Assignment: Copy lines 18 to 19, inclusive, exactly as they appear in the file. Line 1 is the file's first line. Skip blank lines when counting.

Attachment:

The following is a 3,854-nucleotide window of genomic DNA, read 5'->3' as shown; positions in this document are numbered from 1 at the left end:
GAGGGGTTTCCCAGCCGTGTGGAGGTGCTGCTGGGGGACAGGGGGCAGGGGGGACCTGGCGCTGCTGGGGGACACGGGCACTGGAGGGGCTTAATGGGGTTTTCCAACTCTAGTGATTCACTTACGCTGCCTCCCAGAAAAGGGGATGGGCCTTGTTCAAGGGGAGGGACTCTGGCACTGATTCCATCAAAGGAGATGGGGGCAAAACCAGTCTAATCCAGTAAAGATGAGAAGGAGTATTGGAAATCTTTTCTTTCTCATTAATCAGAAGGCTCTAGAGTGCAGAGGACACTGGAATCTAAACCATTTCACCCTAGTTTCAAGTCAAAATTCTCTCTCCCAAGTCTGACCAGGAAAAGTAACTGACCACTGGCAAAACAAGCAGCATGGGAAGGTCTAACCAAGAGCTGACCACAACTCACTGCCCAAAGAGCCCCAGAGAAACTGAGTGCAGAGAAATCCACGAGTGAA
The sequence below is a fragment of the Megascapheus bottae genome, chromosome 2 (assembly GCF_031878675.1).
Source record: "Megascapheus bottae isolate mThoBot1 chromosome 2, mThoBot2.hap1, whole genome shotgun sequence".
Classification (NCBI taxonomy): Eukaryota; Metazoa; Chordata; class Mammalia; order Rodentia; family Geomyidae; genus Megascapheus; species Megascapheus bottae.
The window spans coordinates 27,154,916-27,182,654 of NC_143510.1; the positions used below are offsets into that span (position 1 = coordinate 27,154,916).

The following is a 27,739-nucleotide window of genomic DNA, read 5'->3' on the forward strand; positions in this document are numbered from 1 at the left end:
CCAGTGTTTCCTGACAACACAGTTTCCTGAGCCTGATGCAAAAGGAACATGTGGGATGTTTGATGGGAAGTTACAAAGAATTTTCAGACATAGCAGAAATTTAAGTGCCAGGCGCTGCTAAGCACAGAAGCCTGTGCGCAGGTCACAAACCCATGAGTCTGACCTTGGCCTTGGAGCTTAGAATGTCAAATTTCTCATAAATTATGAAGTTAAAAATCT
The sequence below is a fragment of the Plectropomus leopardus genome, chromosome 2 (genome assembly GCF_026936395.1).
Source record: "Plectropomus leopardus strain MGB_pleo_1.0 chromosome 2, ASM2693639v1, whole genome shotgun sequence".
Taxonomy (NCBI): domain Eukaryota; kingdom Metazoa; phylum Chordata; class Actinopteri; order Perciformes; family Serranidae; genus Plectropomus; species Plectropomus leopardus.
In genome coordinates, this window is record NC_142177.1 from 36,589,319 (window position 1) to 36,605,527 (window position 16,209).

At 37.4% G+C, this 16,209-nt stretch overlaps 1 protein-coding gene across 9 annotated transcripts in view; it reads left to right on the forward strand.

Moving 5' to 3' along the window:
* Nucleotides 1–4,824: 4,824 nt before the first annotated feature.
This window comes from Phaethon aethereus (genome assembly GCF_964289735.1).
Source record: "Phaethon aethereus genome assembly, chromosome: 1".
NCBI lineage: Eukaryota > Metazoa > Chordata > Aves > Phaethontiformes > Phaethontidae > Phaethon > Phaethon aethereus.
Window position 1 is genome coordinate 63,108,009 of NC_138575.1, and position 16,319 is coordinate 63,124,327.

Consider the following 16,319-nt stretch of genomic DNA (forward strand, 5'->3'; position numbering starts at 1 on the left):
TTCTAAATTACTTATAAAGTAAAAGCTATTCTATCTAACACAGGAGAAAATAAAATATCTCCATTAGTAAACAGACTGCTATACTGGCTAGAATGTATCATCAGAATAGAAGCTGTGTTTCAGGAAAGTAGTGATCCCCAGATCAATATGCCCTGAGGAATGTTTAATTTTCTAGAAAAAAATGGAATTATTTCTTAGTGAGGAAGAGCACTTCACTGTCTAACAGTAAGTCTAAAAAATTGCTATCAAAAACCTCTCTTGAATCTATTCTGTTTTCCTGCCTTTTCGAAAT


NCBI lineage: Eukaryota > Metazoa > Chordata > Aves > Phaethontiformes > Phaethontidae > Phaethon > Phaethon aethereus.
Window position 1 is genome coordinate 63,108,009 of NC_138575.1, and position 16,319 is coordinate 63,124,327.